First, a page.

The design of this fort was done by Count Valperga in 1670. Previously on the same site of its erection, there was a tower known as "Torri Orsi", but Grand Master Nicholas Cottoner decided that a new fort should be built on the Rinella Peninsula so as to safeguard the entrance of the Grand Harbour from the invading Turks. Comm. Giovanni Francesco Ricasoli donated a large sum of money for its completion, and due to this after it was duly finished, the fort was given the name "Ricasoli". The fort was extensively used both by the Knights of Saint John and even by the British, who also used it as a prison. In this fort there is a chapel dedicated to Saint Nicholas.
Rinella Battery was built by the British in the nineteenth century and is being professionally restored and administered by Fondazzjoni Wirt Artna, a local NGO. The battery is open to the public regularly and its greatest attraction is the world's largest cannon – The Armstrong 100-ton gun – which is also fired during historical re-enactments.
In 1650, together with the chapel of Our Saviour, Fra Giovanni Bighi erected near the same site a large villa overlooking the entrance of the Grand Harbour. During the plague of 1813 this villa was used as a temporary hospital. However, through a decree by King George IV, on 23 March 1830, Vice-Admiral Sir P. Malcolm laid down the foundation stone of a Naval Hospital on the site where Villa Bighi was situated after it was pulled down. Bighi Naval Hospital took two years to be completed and figured £20,000 of capital expenditure. During the British reign it was used extensively, and nowadays it is serving as an International School of Restoration. After an extensive restoration and modernisation Villa Bighi now hosts am Interactive Centre for Science and Innovation known as Esplora.
Over-looking Kalkara Creek there is Villa Portelli, a large villa built by Sir Agostino Portelli as a summer residence. Through World War II this villa served as the residence of the Flag Officer while in 1961 Admirals began to use it as their residence.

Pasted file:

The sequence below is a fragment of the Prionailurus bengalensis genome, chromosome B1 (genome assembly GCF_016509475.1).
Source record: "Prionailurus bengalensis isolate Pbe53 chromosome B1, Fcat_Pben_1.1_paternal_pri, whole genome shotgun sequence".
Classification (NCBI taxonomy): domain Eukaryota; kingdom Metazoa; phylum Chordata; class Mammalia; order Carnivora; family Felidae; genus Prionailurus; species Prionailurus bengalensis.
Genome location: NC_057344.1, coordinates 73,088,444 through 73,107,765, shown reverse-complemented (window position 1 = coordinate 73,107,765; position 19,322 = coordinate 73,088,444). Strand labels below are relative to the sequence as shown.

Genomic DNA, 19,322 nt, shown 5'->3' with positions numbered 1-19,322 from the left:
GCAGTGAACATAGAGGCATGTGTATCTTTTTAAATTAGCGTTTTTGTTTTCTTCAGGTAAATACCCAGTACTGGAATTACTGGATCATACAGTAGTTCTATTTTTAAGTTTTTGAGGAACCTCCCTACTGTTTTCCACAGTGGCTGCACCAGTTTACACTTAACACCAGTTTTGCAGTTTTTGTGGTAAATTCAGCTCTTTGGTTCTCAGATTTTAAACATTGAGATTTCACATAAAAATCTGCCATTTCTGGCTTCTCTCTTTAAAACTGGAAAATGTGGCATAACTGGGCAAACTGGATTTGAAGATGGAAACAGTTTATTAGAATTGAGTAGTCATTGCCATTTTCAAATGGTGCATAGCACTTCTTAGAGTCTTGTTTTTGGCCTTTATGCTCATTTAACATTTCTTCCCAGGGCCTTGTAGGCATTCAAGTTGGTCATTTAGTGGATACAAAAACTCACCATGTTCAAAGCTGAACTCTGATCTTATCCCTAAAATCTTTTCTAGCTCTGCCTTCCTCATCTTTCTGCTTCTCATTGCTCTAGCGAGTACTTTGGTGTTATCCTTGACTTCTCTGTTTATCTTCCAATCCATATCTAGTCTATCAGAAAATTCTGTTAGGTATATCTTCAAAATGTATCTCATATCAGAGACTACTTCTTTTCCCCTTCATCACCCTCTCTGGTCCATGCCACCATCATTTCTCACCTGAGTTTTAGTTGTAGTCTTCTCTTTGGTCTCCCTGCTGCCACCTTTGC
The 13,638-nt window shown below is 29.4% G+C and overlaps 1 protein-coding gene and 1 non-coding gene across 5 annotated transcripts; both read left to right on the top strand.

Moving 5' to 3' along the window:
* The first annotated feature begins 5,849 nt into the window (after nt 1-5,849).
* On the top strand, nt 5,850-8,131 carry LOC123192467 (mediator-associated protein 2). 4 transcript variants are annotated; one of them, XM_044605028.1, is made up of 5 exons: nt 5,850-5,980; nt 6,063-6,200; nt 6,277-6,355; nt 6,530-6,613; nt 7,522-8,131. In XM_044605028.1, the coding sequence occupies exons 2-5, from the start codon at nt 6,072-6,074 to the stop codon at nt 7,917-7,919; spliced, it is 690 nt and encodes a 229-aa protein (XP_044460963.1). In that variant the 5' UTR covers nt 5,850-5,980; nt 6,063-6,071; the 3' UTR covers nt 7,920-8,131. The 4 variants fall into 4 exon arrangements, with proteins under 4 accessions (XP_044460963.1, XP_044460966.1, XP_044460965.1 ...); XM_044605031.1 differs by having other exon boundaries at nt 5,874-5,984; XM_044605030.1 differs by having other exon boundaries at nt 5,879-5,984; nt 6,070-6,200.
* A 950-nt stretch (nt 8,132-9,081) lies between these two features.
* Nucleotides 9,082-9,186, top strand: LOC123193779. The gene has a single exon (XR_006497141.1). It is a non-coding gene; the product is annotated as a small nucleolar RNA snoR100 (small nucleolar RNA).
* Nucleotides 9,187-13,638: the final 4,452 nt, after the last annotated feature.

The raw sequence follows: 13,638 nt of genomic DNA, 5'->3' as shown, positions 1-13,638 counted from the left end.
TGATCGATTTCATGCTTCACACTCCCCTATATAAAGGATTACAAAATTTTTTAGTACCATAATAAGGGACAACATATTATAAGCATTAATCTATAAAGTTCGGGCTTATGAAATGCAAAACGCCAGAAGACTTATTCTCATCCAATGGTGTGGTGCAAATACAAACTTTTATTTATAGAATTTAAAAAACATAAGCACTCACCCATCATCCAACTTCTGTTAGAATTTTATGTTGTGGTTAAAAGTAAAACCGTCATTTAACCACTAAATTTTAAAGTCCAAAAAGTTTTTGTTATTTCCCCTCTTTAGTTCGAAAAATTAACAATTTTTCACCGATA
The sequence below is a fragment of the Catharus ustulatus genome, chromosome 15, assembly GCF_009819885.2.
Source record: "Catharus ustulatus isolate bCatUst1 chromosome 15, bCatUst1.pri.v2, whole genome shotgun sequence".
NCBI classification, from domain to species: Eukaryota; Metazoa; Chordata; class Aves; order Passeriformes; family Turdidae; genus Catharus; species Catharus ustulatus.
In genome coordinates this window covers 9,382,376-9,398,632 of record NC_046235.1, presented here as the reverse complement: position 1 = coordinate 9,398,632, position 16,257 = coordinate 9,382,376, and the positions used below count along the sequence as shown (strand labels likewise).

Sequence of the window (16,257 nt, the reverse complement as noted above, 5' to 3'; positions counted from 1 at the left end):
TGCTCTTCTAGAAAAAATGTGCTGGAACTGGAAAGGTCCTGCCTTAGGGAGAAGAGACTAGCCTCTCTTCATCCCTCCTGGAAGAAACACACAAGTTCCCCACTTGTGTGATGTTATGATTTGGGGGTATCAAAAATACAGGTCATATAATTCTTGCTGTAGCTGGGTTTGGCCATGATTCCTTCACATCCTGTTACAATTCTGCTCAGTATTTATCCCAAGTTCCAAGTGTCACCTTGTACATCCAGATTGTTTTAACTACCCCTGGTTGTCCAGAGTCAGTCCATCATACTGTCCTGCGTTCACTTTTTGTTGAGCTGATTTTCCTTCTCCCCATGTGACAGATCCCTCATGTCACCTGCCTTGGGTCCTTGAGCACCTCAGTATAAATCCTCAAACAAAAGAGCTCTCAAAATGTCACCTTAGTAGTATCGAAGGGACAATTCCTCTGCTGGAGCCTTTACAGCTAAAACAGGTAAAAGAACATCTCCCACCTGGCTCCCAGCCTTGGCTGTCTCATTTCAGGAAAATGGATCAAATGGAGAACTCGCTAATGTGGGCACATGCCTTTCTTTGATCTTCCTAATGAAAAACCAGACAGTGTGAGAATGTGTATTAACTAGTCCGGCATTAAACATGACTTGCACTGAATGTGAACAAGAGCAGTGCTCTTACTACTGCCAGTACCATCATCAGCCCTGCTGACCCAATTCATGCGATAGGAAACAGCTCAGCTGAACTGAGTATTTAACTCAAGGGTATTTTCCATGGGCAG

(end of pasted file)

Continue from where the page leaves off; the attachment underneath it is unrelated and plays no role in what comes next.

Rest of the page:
All above information was edited by Circolo San Giuseppe Filarmonika Sagra Familja, Kalkara (A.D. 1897) and taken from www.sagrafamilja.org.
As part of the government's vision to breathe a new lease of life into the Grand Harbour area, the site formerly occupied by the former Ricasoli Industrial Estate in the outskirts of Kalkara was earmarked to host the construction of Smart City Malta, which will be built on the same lines of Dubai Internet City. Construction began in 2008 and SCM1, the first office block, was completed and work is currently ongoing on the rest of the project, which will include office space, a hotel, residential units, catering establishments, and landscaped areas open to the public. According to the government this project will not only create around 7,000 new jobs when completed but will also inject new life in the area.
In keeping with Kalkara's maritime tradition, in 2010 the government announced the setting up of a temporary marina in Kalkara creek in order to provide more berthing spots for the ever-increasing demand from this sector.
Kalkara is regularly served by scheduled buses operated by Arriva Malta on Route number 3, which connects Kalkara directly to the capital Valletta. The transport strategy for the Grand Harbour area also envisages a ferry service point in Kalkara with links to Valletta, the Three Cities and other areas within the harbour.
Due to the construction and development of Smart City Malta in the Ricasoli area, the construction of the South Harbour Link Road has been proposed in order to upgrade and improve the road network of the area and also cater for the influx of traffic once Smart City Malta is fully operational. The proposed new Link Road would directly link Smart City Malta to Malta's main arterial road network, however this proposal, which is still in its initial stages, would sacrifice agricultural land in the area between Kalkara and Haz-Zabbar if approved.
Kalkara is known for the building of the local traditional boats, known as the Maltese dgħajsa and for their oarsmen (barklori). The Kalkariżi still take part in the traditional national regattas held on 8 September and on 31 March with their own constructed boats.Bighi
Il-Wileġ (The Open Fields)
It-Turretta (The Turrett)
San Pietru (Saint Peter)
Santa Liberata (Saint Liberatas)
Santu Rokku (Saint Rocco)
Smart City Malta (Ricasoli Industrial Estate)
Ta' Tewma (Garlic's Village)
Ta' Wied Għammieq (Ghammieq Valley's Village)
Tar-Ramel (Sandy Village)
Wied Rinella (Rinella Valley)
Misraħ l-Arċisqof Gonzi (Archbishop Gonzi Square)
Triq il-Marina (Marina Street)
Triq il-Missjoni Taljana (Italian Mission Street)
Triq Rinella (Rinella Road)
Triq San Leonardu (St. Leonard Street)
Triq Santa Liberta (St Libertas Street)
Triq Santu Rokku (St Rocco Street)
Xatt tal-Kalkara (Kalkara Strand)